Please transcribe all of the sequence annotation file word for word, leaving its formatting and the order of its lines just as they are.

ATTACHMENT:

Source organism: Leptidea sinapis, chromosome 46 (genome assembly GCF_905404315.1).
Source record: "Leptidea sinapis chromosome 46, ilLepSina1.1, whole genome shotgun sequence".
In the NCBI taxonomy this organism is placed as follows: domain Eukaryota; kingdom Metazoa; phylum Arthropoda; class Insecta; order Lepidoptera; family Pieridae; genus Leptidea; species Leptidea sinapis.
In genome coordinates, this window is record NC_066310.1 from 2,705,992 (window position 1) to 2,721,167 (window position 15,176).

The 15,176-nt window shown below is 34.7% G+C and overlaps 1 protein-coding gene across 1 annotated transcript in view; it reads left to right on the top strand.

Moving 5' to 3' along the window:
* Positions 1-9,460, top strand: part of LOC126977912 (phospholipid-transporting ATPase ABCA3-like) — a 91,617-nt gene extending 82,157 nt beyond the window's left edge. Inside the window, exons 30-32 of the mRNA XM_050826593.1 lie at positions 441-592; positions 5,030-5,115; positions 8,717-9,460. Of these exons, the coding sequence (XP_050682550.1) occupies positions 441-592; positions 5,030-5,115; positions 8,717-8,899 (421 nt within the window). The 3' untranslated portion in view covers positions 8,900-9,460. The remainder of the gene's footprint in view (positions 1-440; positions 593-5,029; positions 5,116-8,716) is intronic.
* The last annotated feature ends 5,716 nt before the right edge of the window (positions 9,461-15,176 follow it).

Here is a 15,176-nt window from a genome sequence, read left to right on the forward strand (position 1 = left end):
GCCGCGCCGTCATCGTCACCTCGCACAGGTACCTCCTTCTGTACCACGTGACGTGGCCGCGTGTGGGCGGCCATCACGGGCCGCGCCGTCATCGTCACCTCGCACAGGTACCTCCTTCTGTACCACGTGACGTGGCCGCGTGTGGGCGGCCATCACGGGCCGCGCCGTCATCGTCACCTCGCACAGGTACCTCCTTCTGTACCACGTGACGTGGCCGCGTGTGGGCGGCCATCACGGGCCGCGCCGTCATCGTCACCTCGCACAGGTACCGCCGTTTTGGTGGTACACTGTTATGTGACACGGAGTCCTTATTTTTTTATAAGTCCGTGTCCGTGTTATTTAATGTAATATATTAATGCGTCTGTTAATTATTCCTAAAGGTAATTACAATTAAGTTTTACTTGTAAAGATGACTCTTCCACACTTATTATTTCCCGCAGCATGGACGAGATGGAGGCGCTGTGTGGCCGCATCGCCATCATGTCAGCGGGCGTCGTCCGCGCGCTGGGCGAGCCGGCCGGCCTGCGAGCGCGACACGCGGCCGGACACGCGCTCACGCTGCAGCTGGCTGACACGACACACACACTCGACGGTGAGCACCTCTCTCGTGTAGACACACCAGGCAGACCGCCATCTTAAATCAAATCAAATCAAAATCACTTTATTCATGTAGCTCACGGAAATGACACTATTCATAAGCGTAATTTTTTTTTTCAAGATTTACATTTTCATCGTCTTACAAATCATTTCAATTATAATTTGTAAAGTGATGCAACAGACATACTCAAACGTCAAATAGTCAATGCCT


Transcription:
Source organism: Leptidea sinapis, chromosome 46 (genome assembly GCF_905404315.1).
Source record: "Leptidea sinapis chromosome 46, ilLepSina1.1, whole genome shotgun sequence".
In the NCBI taxonomy this organism is placed as follows: domain Eukaryota; kingdom Metazoa; phylum Arthropoda; class Insecta; order Lepidoptera; family Pieridae; genus Leptidea; species Leptidea sinapis.
In genome coordinates, this window is record NC_066310.1 from 2,705,992 (window position 1) to 2,721,167 (window position 15,176).

The 15,176-nt window shown below is 34.7% G+C and overlaps 1 protein-coding gene across 1 annotated transcript in view; it reads left to right on the top strand.

Moving 5' to 3' along the window:
* Positions 1-9,460, top strand: part of LOC126977912 (phospholipid-transporting ATPase ABCA3-like) — a 91,617-nt gene extending 82,157 nt beyond the window's left edge. Inside the window, exons 30-32 of the mRNA XM_050826593.1 lie at positions 441-592; positions 5,030-5,115; positions 8,717-9,460. Of these exons, the coding sequence (XP_050682550.1) occupies positions 441-592; positions 5,030-5,115; positions 8,717-8,899 (421 nt within the window). The 3' untranslated portion in view covers positions 8,900-9,460. The remainder of the gene's footprint in view (positions 1-440; positions 593-5,029; positions 5,116-8,716) is intronic.
* The last annotated feature ends 5,716 nt before the right edge of the window (positions 9,461-15,176 follow it).

Here is a 15,176-nt window from a genome sequence, read left to right on the forward strand (position 1 = left end):
GCCGCGCCGTCATCGTCACCTCGCACAGGTACCTCCTTCTGTACCACGTGACGTGGCCGCGTGTGGGCGGCCATCACGGGCCGCGCCGTCATCGTCACCTCGCACAGGTACCTCCTTCTGTACCACGTGACGTGGCCGCGTGTGGGCGGCCATCACGGGCCGCGCCGTCATCGTCACCTCGCACAGGTACCTCCTTCTGTACCACGTGACGTGGCCGCGTGTGGGCGGCCATCACGGGCCGCGCCGTCATCGTCACCTCGCACAGGTACCGCCGTTTTGGTGGTACACTGTTATGTGACACGGAGTCCTTATTTTTTTATAAGTCCGTGTCCGTGTTATTTAATGTAATATATTAATGCGTCTGTTAATTATTCCTAAAGGTAATTACAATTAAGTTTTACTTGTAAAGATGACTCTTCCACACTTATTATTTCCCGCAGCATGGACGAGATGGAGGCGCTGTGTGGCCGCATCGCCATCATGTCAGCGGGCGTCGTCCGCGCGCTGGGCGAGCCGGCCGGCCTGCGAGCGCGACACGCGGCCGGACACGCGCTCACGCTGCAGCTGGCTGACACGACACACACACTCGACGGTGAGCACCTCTCTCGTGTAGACACACCAGGCAGACCGCCATCTTAAATCAAATCAAATCAAAATCACTTTATTCATGTAGCTCACGGAAATGACACTATTCATAAGCGTAATTTTTTTTTTCAAGATTTACATTTTCATCGTCTTACAAATCATTTCAATTATAATTTGTAAAGTGATGCAACAGACATACTCAAACGTCAAATAGTCAATGCCT